Many travel buyers are preparing to negotiate airline contracts for the next 12 or 24 months. For companies with really complex global programmes, negotiations are already well under way.
But countless buyers are still trying to decide if they should even attempt putting their flights out to a full airline tender. To help you make the most appropriate choice for your business and its travellers, Chris Truss, director of proposition and consulting, Capita Travel and Events, has provided six critical considerations…
1. Spot buying vs route deals
In domestic and regional markets, the growth of low cost carriers has forced bigger airlines to sharpen prices. So do you actually need any route deals? Spot buying could be a perfectly practical option.
Do your travellers attend regular meetings with times that rarely change? They might have very reliable colleagues and customers who don’t cancel or move meetings. If you recognise your business in that scenario, then spot buying restricted fares and long booking horizons could be very fruitful. Your FD will pat you on the back if you have the influence and tools to ensure lowest logical fares are booked. He’ll see resource and cost savings from smart traveller behaviour.
Agencies use their overall buying power to negotiate their own airline deals. The safety net provided by your agency might give you the comfort to walk away from route deals altogether. But spot buying could mean your travellers lose some of the added value benefits associated with route deals. If the ‘what’s in it for me’ generation opt for personal comfort over your savings targets, lack of lounge access could be enough to keep them going back to the airline brand they know and love.
If you go with spot buying, weigh up the cost of fares and travel amendments compared with the price of more flexible fares. If your amendments start spiralling, alarms bells should ring out that spot buying isn’t working as it should/could.
2. Current deals and terms
Are deal expiry dates forcing you to renegotiate? If not, put your deals in the context of the regional and global economic environment. If your existing fares and terms are favourable there’s little value in going out to market when airlines may not be willing to play ball. If expiry dates are looming, ask airlines about rolling over the contract, instead of going through full renegotiation.
If your business hasn’t delivered on its promises to suppliers this year, then you should take another look. One of my biggest tips – and probably that of buyers everywhere – is not to over commit during negotiations. As one procurement manager said to me, “over-commitment is the cardinal sin of procurement”. In the context of airline RFPs, it will damage any chance you have of harnessing future supplier relationships which should be built on trust.
3. Travel volume and spend
Has your flight spend increased or decreased? If it’s changed, is it overall or just on specific routes? From the knowledge you have of your business, you should understand whether any changes are just blips or genuine trends. There aren’t any hard and fast rules, but increased spend may be enough to start talking to some airlines, even if you’ve never had enough business to warrant a deal in the past; ‘if you don’t ask, you don’t get’.
4. Geography and network
The more routes you use, the more complex your RFP process can become. Keep things as simple as possible by concentrating on your key routes. Even better, look at your key routes where there are competing airlines. This will focus efforts on routes with material impact and/or real negotiation potential.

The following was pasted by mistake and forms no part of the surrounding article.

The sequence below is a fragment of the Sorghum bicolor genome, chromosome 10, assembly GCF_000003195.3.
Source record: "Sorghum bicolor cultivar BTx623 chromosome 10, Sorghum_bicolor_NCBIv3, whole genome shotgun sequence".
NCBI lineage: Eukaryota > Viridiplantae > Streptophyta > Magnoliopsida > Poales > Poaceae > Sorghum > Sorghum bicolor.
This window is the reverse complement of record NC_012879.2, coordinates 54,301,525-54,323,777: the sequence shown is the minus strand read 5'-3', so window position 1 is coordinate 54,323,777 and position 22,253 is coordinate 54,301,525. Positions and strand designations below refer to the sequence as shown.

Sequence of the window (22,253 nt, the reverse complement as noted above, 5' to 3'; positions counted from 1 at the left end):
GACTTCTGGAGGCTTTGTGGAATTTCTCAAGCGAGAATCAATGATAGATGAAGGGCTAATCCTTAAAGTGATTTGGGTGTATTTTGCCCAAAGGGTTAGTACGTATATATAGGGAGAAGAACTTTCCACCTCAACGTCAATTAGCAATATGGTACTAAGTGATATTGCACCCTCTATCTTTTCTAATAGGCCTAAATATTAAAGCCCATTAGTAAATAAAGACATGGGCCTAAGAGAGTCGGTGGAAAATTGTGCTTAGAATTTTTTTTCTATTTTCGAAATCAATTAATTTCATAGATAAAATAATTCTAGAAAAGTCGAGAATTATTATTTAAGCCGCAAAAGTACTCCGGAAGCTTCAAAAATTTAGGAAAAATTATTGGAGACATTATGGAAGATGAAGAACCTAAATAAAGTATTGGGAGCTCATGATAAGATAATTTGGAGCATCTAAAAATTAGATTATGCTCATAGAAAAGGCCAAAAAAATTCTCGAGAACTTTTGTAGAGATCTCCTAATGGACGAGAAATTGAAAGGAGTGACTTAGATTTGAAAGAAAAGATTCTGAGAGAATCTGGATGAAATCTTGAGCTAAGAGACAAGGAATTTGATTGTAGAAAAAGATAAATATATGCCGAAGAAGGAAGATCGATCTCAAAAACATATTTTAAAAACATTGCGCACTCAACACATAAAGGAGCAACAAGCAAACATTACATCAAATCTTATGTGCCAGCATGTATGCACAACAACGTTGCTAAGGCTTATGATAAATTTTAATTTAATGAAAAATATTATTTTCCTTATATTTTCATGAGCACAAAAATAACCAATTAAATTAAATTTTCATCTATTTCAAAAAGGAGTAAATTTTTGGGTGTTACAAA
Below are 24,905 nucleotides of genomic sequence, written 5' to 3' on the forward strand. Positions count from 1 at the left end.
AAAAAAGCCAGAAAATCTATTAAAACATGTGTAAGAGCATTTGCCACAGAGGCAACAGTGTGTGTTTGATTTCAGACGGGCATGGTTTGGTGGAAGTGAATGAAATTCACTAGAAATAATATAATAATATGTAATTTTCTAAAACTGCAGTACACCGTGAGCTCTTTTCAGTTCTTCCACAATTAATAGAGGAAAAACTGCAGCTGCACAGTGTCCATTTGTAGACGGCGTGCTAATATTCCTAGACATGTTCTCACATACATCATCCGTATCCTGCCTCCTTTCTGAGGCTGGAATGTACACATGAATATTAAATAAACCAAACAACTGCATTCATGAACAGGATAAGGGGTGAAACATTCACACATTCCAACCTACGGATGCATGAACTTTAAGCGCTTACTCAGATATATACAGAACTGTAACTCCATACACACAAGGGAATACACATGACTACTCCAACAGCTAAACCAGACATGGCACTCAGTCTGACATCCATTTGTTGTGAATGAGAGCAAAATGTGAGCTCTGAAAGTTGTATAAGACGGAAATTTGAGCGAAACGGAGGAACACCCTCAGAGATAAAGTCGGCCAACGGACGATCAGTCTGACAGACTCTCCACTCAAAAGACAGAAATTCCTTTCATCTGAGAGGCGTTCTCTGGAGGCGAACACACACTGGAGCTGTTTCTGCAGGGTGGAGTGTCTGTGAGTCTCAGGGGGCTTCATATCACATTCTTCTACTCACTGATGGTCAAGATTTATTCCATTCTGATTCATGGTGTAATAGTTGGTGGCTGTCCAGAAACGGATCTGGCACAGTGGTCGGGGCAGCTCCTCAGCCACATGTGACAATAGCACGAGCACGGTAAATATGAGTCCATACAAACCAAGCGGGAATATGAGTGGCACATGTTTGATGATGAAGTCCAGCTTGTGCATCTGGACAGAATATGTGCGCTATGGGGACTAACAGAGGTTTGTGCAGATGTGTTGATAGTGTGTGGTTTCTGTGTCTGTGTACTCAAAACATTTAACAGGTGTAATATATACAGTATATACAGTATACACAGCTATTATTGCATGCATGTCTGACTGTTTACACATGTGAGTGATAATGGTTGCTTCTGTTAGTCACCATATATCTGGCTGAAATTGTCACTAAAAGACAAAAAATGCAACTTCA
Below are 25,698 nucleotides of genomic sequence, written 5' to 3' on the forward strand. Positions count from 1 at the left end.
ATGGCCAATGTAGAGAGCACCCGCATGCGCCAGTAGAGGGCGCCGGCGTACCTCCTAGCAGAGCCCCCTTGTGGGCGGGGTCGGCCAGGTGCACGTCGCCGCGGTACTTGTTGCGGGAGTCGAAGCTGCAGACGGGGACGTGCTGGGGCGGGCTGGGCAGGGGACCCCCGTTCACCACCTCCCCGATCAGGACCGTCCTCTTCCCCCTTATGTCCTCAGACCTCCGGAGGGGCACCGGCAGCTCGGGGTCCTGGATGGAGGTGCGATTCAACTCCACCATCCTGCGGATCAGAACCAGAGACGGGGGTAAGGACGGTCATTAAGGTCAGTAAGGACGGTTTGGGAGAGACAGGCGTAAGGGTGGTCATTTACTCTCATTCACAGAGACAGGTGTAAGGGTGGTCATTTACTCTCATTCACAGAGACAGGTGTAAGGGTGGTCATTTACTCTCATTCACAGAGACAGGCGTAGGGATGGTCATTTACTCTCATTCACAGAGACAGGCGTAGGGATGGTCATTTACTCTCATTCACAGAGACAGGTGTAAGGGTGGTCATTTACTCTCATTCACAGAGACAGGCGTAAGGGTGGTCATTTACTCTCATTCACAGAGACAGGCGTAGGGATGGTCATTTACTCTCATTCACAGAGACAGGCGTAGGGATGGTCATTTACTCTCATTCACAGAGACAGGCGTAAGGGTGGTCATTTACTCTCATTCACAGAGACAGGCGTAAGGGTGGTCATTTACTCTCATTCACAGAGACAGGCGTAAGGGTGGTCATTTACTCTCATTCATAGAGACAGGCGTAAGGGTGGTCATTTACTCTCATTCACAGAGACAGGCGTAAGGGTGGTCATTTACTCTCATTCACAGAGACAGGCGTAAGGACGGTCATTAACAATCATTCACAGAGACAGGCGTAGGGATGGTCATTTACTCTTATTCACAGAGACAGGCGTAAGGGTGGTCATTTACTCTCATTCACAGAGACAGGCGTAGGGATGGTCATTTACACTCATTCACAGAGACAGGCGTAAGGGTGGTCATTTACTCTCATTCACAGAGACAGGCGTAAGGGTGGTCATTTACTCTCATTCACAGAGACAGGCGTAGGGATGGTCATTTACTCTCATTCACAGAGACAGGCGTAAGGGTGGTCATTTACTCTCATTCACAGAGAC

Involve your wider company when you’re looking at these main routes. Business leaders and project owners could have knowledge of office closures that could impact those routes in future. An airline programme might not be viable in a few months’ time and that comes back to my tip on not over committing!
Equally, your organisation might be investing in new offices or major projects. That could generate enough spend or bookings to get airlines interested in new or existing routes.
5. Policy and influence
The power to influence people plays a key part in any RFP decision. Your travel policy and how well it’s adhered to is one of your most important tools in making changes. If there are competing airlines on your route(s), can you prove to your existing supplier that you can influence travellers to switch? If you can, you’re on to a winner for contract discussions.
If existing suppliers can’t offer you the best deal to stay and you switch your business onto an alternative supplier, you’d send a very clear message. And, not just to that airline! The wider market place will take notice if you show them you have the muscle to shift market share when it matters.
Working with your business’s key decision makers through the entire RFP process is crucial. Internal support to help you manage change is a critical success factor to any new policy or programme.
6. Resource and knowledge
Understanding the marketplace and RFP processes are important when you’re deciding whether or not to RFP. Some travel buyers I recently spoke with hadn’t considered managing the process after contracts were signed. But it’s just as important as the negotiation itself.
You need to think about what support you need. It’ll be dependent on your team’s level of knowledge and experience, but speaking to your business travel agency should be the first step. They’ll be able to help you gather data and talk to you about sources of specialist help, if you need it.
So, should you RFP or not?
A yes and no comparison table would be helpful here, but it isn’t that simple. We can help get you off the ground, whether you’re new to travel procurement or experienced and in need of an additional specialist help.
Read more expert opinion from Capita Travel and Events